The territory of Croatia has three distinctly distinct types of natural environment: Mediterranean in Istria, Dalmatia and the Adriatic islands, mountainous in the Dinaric Alps and karst plateaus, continental in the Pannonian plain. As with the other republics of the former Yugoslav federation, Croatia also inherited a tradition of environmental protection that dates back to the post-World War II period. In fact, eight national parks were established between 1949 and 1999 to protect specific ecosystems and rare species of flora and fauna. The oldest is that of the Plitvice lakes in the mountainous region of Lika, with marked karst characteristics, which for the exceptional nature of its nature has been declared by UNESCO World Heritage Site. Initially extended over 191.72 km², it was enlarged to reach 330. It occupies a hydrographic basin made up of sixteen lakes connected to each other by waterfalls and fed by rivers included in the Danube basin. Part of its surface covered by beeches and silver and red firs is fully protected and therefore closed to the public. The area of the park, an ancient border region between the Habsburg and Ottoman dominions, in the past has been little touched by anthropization and for this reason it has been able to preserve its natural environment, whose integrity has been compromised, however, by the war events of the nineties. In addition to wild boars and roe deer, a few dozen live in the park brown bears. Other mountain national parks are Risnjak (1953), Northern Velebitsett (1999) and Paklenica (1949), made up mostly of karst rocks and a traditional destination for mountaineers and other mountain lovers. Inland from Sibenik lies the Krka River National Park (1986), on the river of the same name with karst characteristics. There are three island national parks: that of the Brijuni archipelago (1983) in front of the Istrian coast, that of Kornati, formed by islets off the coast of Zadar, in Dalmatia, dominated by the Mediterranean scrub and cormorants and hawks nest there. pilgrims, as well as that of Mljet (Mljet) (1960), NW of Dubrovnik. In eastern Slavonia, at the confluence of the Drava with the Danube, the Kopacki nature reserve was established in 1967 to preserve the marshy environment, habitat for hundreds of bird species, including the sea eagle that nests there. In total, the protected areas comprise 6.4% of the national territory (2007).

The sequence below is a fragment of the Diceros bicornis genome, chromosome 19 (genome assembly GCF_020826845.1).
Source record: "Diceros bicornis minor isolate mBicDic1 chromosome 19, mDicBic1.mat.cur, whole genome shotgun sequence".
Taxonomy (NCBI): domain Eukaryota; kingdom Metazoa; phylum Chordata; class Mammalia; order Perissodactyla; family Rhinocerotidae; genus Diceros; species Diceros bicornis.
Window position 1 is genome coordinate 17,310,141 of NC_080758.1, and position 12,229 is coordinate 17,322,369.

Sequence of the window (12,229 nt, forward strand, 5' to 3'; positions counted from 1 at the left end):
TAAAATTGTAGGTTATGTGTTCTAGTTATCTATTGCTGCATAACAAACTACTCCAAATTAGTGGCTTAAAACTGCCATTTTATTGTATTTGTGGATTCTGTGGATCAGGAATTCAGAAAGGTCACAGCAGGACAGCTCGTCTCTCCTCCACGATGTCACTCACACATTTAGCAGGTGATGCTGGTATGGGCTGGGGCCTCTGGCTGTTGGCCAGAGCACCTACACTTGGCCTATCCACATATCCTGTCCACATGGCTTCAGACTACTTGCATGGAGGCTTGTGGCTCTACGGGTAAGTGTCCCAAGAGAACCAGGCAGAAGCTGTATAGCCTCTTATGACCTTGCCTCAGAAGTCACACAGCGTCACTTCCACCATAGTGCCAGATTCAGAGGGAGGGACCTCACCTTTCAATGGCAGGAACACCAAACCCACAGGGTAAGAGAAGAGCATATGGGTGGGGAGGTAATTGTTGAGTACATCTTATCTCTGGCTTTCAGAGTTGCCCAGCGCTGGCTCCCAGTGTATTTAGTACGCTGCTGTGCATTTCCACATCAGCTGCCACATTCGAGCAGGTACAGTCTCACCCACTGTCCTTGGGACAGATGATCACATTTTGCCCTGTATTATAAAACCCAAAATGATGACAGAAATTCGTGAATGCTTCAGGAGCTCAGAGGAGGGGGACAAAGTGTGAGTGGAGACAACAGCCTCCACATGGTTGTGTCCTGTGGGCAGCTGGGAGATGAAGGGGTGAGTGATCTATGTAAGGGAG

Internal ethnic conflicts slowed Croatia’s economic development in the 1990s and early 2000s, although in 2004-05 GNP grew by approx. 4%. despite the stagnation that afflicts the country as generally the rest of Europe. Inflation is just over 6% per year, while GDP per capita, which reached $ 15,628 in 2008, remains among the highest in the Balkan region. A major problem that has not yet been resolved is unemployment, which in 2008 reached 8.4% of the active population. Croatia faces its large foreign debt thanks to the income it derives from tourism, exports and domestic savings. The country easily attracts foreign capital, which flows mainly from German-speaking states, Hungary, Italy and the USA. According to allcountrylist, the sectors to which foreign investments flow the most are those of telecommunications, banking-finance and the pharmaceutical industry. In 2003, the government’s intention to clean up the state accounts by reducing salaries and jobs in the public sector and cutting pensions collided with the hostility from political forces and public opinion, to the point of having to review these projects. On the other hand, the privatizations of banks and companies continue, although it is expected that part of their ownership will remain with the state. The International Monetary Fund has allocated funds to meet the needs of the public debt during the preparation of the appropriate measures to carry out structural reforms, also concerning fiscal discipline. The World Bank in turn, assists Croatia in reforming pensions, the judiciary and the civil code to establish firm regulations in order to encourage foreign investors; international aid programs also concern the modernization of agriculture and the road network. The aforementioned reforms are aimed at adapting Croatia’s economic and infrastructural system to the parameters of the EU, with a view to future accession. Agriculture is concentrated in the northern plains, rich in water; the main crops are corn, wheat, potatoes, sugar beet; along the coasts, vines and olives are grown. A large amount of wood is obtained from the forests, most of which is exported. There are some natural gas fields (Gojilo, Kloštar, Ivaniæ) and oil (Benicanci, Struzec, Zutica, Kloštar). An oil pipeline connects the port of Omišalj (island of Krk) to Sisak, where it branches off to Bratislava and Budapest. Other resources are coal and bauxite (in Istria). Before the destruction of the war, Croatia was, with Slovenia, the most industrialized Yugoslav republic. Thanks also to the influx of notable foreign capital, many sectors have become competitive again: steel (Sisak, Split, Topusko), metallurgy (Sibenik), chemicals and petrochemicals (Zagreb, Split, Kutina, Osijek, Rijeka, Sisak), mechanics (Slavonski Brod, Zagreb), shipbuilding (Rijeka, Split, Pula), food, textiles (Varaždin, Zagreb, Duga Resa). The elongated shape of the state does not favor communications, given the huge distances to be covered; moreover, the connections between the NE and the S must pass through Bosnia. There are almost 30,000 km of roads, including the Zagreb-Split motorway built after 2000, while the railway network consists of only 2,726 km of tracks, electrified for less than a thousand. Tourism is also recovering significantly, returning to the levels of 1990 (when there were about 4 million visitors). The country mainly exports chemicals, machinery, timber. The first commercial partner is Italy.